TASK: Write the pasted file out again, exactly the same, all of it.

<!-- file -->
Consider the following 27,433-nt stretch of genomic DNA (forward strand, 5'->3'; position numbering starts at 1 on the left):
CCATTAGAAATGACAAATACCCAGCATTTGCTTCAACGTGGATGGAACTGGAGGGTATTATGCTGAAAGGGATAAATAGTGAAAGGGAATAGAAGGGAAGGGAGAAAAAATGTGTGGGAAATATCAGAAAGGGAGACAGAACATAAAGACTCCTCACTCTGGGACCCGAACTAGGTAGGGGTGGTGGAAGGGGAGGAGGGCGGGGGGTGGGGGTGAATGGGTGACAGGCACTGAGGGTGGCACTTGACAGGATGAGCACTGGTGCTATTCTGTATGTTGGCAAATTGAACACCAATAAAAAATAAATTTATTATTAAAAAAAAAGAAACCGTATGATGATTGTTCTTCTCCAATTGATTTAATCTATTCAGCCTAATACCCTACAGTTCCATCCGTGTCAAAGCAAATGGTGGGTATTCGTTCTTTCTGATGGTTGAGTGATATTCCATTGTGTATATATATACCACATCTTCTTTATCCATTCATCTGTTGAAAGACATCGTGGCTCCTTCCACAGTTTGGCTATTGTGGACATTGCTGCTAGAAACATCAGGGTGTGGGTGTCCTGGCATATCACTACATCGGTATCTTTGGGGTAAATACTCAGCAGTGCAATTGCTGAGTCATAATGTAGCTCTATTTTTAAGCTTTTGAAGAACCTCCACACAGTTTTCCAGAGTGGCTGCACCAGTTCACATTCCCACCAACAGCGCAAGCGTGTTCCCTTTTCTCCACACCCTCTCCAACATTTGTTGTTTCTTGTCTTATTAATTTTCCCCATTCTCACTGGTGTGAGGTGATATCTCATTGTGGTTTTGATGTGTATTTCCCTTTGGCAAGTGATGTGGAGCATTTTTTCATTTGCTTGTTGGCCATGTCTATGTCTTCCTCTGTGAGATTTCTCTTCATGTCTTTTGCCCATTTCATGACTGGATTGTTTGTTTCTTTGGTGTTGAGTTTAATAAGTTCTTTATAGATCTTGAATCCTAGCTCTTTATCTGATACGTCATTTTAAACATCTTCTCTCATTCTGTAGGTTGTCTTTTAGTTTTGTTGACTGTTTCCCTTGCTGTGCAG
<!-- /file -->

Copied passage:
Consider the following 27,433-nt stretch of genomic DNA (forward strand, 5'->3'; position numbering starts at 1 on the left):
CCATTAGAAATGACAAATACCCAGCATTTGCTTCAACGTGGATGGAACTGGAGGGTATTATGCTGAAAGGGATAAATAGTGAAAGGGAATAGAAGGGAAGGGAGAAAAAATGTGTGGGAAATATCAGAAAGGGAGACAGAACATAAAGACTCCTCACTCTGGGACCCGAACTAGGTAGGGGTGGTGGAAGGGGAGGAGGGCGGGGGGTGGGGGTGAATGGGTGACAGGCACTGAGGGTGGCACTTGACAGGATGAGCACTGGTGCTATTCTGTATGTTGGCAAATTGAACACCAATAAAAAATAAATTTATTATTAAAAAAAAAGAAACCGTATGATGATTGTTCTTCTCCAATTGATTTAATCTATTCAGCCTAATACCCTACAGTTCCATCCGTGTCAAAGCAAATGGTGGGTATTCGTTCTTTCTGATGGTTGAGTGATATTCCATTGTGTATATATATACCACATCTTCTTTATCCATTCATCTGTTGAAAGACATCGTGGCTCCTTCCACAGTTTGGCTATTGTGGACATTGCTGCTAGAAACATCAGGGTGTGGGTGTCCTGGCATATCACTACATCGGTATCTTTGGGGTAAATACTCAGCAGTGCAATTGCTGAGTCATAATGTAGCTCTATTTTTAAGCTTTTGAAGAACCTCCACACAGTTTTCCAGAGTGGCTGCACCAGTTCACATTCCCACCAACAGCGCAAGCGTGTTCCCTTTTCTCCACACCCTCTCCAACATTTGTTGTTTCTTGTCTTATTAATTTTCCCCATTCTCACTGGTGTGAGGTGATATCTCATTGTGGTTTTGATGTGTATTTCCCTTTGGCAAGTGATGTGGAGCATTTTTTCATTTGCTTGTTGGCCATGTCTATGTCTTCCTCTGTGAGATTTCTCTTCATGTCTTTTGCCCATTTCATGACTGGATTGTTTGTTTCTTTGGTGTTGAGTTTAATAAGTTCTTTATAGATCTTGAATCCTAGCTCTTTATCTGATACGTCATTTTAAACATCTTCTCTCATTCTGTAGGTTGTCTTTTAGTTTTGTTGACTGTTTCCCTTGCTGTGCAG